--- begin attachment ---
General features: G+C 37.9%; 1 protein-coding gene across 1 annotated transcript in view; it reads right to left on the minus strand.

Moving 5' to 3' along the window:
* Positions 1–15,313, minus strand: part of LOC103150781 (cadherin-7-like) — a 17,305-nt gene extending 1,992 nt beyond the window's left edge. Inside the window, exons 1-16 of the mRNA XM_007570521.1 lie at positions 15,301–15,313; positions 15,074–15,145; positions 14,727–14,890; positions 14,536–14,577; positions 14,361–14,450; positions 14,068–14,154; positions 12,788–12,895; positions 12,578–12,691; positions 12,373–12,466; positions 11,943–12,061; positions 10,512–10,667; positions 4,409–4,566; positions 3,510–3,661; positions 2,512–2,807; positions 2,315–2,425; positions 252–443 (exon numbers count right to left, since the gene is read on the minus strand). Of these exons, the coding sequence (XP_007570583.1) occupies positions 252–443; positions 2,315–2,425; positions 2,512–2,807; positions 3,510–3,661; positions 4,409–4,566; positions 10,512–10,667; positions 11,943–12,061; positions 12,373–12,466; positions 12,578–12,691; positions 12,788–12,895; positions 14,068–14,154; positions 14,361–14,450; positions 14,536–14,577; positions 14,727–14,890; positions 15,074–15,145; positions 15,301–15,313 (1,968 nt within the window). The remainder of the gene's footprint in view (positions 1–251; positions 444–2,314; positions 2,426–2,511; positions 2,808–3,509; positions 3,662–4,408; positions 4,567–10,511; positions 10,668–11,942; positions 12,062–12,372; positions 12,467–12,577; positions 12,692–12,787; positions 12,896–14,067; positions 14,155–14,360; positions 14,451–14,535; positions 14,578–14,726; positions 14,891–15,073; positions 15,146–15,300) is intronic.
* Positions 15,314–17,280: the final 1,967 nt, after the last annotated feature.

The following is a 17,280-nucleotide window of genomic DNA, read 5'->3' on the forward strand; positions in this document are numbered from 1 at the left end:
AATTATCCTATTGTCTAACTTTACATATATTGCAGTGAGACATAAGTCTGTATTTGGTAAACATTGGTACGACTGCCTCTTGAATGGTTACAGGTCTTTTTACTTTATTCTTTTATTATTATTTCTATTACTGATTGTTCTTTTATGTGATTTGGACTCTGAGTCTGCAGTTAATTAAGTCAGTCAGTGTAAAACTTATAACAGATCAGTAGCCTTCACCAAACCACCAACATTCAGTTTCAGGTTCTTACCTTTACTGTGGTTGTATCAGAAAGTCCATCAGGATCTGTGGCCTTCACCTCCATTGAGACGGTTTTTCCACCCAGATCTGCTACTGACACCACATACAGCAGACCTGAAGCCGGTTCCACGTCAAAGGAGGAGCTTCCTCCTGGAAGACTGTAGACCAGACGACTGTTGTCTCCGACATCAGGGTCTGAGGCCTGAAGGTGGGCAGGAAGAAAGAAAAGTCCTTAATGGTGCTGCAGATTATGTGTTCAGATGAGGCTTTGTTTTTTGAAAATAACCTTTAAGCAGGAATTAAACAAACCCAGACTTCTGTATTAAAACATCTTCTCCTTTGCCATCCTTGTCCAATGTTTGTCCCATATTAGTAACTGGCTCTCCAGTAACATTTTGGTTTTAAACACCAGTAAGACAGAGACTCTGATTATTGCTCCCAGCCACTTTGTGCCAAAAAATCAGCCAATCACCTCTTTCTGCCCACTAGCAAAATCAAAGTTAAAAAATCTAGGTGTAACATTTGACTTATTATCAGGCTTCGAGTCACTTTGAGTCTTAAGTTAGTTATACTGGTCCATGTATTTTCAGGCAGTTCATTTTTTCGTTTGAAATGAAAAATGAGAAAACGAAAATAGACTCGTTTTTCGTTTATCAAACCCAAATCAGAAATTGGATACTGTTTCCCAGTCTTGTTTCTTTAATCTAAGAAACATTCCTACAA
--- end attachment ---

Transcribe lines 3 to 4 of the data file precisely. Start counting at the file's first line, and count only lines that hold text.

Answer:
* Positions 1–15,313, minus strand: part of LOC103150781 (cadherin-7-like) — a 17,305-nt gene extending 1,992 nt beyond the window's left edge. Inside the window, exons 1-16 of the mRNA XM_007570521.1 lie at positions 15,301–15,313; positions 15,074–15,145; positions 14,727–14,890; positions 14,536–14,577; positions 14,361–14,450; positions 14,068–14,154; positions 12,788–12,895; positions 12,578–12,691; positions 12,373–12,466; positions 11,943–12,061; positions 10,512–10,667; positions 4,409–4,566; positions 3,510–3,661; positions 2,512–2,807; positions 2,315–2,425; positions 252–443 (exon numbers count right to left, since the gene is read on the minus strand). Of these exons, the coding sequence (XP_007570583.1) occupies positions 252–443; positions 2,315–2,425; positions 2,512–2,807; positions 3,510–3,661; positions 4,409–4,566; positions 10,512–10,667; positions 11,943–12,061; positions 12,373–12,466; positions 12,578–12,691; positions 12,788–12,895; positions 14,068–14,154; positions 14,361–14,450; positions 14,536–14,577; positions 14,727–14,890; positions 15,074–15,145; positions 15,301–15,313 (1,968 nt within the window). The remainder of the gene's footprint in view (positions 1–251; positions 444–2,314; positions 2,426–2,511; positions 2,808–3,509; positions 3,662–4,408; positions 4,567–10,511; positions 10,668–11,942; positions 12,062–12,372; positions 12,467–12,577; positions 12,692–12,787; positions 12,896–14,067; positions 14,155–14,360; positions 14,451–14,535; positions 14,578–14,726; positions 14,891–15,073; positions 15,146–15,300) is intronic.
* Positions 15,314–17,280: the final 1,967 nt, after the last annotated feature.